I read two posts about in/exclusion recently : one from sava singh about cliquenomics; and one from Maha Bali on Intentionality, Community, and When Open Isn’t Open. I really like the way that sava captures an observational view of community and how it can include and exclude. She identifies that although people can have malicious intent, cliques can be a byproduct of our zeal for belonging
“clique economies” – exclusive clubs for the special few, the practice of which I will call cliqueonomics. sava singh
Maha has signalled her intent to focus on intentionality in her forthcoming OER17 keynote and seems to flag up cliques as having a power dynamic that intentionally denies access. She gives a comparison within VConnecting of the close-knit communities that form on Slack and the public Twitter and Google Hangouts. That caught my attention because I have done a lot of wondering about the relationships between behind the scenes and public interactions in general, and specifically relating to some current work on network-building. I think that a qualitative study from in-community and ex-community perspectives of this would be interesting and could contribute to critical perspectives on openness.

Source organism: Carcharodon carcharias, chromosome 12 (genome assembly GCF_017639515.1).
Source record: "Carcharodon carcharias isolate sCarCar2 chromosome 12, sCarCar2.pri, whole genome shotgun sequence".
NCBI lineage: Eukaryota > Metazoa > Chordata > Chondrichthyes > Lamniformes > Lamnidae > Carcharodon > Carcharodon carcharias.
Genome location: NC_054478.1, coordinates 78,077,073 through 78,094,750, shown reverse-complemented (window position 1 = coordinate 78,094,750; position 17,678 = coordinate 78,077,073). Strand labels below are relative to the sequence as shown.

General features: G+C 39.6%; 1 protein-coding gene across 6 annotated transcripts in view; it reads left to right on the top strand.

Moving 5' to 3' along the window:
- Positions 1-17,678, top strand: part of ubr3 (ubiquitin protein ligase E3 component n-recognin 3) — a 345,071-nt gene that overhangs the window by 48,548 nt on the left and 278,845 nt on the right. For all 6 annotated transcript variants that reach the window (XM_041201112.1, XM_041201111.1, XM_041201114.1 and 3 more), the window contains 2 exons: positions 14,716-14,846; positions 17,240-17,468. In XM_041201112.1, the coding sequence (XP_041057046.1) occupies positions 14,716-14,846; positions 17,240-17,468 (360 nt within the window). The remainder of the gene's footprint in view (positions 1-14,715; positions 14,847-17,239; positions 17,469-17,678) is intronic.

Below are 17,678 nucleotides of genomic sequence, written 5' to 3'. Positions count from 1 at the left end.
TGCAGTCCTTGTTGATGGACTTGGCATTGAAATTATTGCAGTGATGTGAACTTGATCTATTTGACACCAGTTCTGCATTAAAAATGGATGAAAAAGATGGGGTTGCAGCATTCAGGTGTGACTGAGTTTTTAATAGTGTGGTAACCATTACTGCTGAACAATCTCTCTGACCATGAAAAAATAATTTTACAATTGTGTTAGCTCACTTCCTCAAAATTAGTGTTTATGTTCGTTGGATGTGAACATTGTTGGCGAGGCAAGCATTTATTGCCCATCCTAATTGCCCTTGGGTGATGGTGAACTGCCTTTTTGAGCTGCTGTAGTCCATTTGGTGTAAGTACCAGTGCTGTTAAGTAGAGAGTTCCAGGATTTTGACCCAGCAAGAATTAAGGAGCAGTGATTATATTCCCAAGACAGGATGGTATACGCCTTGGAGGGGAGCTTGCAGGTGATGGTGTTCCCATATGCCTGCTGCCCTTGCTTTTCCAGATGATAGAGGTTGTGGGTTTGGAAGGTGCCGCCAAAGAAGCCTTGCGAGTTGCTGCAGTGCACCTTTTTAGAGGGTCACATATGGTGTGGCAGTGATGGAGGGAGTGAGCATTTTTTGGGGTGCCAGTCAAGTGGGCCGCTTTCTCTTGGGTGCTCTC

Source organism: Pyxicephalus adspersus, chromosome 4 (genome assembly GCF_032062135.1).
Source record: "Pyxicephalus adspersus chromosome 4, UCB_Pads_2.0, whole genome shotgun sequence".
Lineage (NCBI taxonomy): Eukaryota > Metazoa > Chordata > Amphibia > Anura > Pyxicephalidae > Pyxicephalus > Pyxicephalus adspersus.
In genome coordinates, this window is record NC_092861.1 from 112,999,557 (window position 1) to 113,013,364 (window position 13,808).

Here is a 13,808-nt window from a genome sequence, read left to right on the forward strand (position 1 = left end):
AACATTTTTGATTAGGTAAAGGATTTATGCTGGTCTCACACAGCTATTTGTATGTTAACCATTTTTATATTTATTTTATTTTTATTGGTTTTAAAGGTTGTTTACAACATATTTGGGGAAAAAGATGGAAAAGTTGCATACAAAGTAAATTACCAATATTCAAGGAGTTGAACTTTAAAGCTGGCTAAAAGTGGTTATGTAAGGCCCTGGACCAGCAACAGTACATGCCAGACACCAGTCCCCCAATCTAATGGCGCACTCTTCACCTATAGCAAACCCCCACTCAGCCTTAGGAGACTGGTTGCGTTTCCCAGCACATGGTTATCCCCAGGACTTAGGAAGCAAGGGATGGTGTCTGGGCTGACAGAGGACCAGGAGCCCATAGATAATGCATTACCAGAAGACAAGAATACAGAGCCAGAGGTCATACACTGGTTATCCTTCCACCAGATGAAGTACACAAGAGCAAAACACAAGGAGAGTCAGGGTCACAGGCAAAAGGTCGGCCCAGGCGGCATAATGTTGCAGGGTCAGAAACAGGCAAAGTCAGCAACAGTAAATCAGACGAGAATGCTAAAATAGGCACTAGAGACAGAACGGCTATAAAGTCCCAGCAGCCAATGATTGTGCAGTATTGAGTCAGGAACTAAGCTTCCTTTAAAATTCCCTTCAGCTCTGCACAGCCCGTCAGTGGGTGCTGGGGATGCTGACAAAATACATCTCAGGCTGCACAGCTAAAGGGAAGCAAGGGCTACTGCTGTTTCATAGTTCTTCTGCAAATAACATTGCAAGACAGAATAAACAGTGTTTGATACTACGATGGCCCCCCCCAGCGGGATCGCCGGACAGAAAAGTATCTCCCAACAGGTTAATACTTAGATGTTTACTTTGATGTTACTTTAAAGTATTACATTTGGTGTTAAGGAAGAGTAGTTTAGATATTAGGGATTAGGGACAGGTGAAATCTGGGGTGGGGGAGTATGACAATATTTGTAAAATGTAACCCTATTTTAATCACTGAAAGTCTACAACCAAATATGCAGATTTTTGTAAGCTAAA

All of this made me think about some research that Jenny Mackness, Mariana Funes and I did that looked at qualitative contributions/survey data and quantitative activity data across different tech platforms on one MOOC. We found that community could be a confusing idea for participants who espoused heterogeneity and that platform design could also have an impact. We can think of intentionality as relating to the agency of individuals or as an emergent property of groups but if we take a post-human perspective on intentionality then intentionality and agency can be shared between humans and non-humans such as the platforms. I think this view could be helpful.
I am not really sure that participants who felt excluded by the lash up of individuals, groups and tech would feel reassured that this did not meet a particular definition of a clique. Like community, clique is a term that I use fairly sparingly now after some mixed experiences. Both terms seem to me to provoke strong emotions, and can get in the way of sustaining difference without exclusion. It would be good to look at cliques as something that we can all contribute to despite our best intentions and working on understanding what’s going on is a worthwhile enterprise.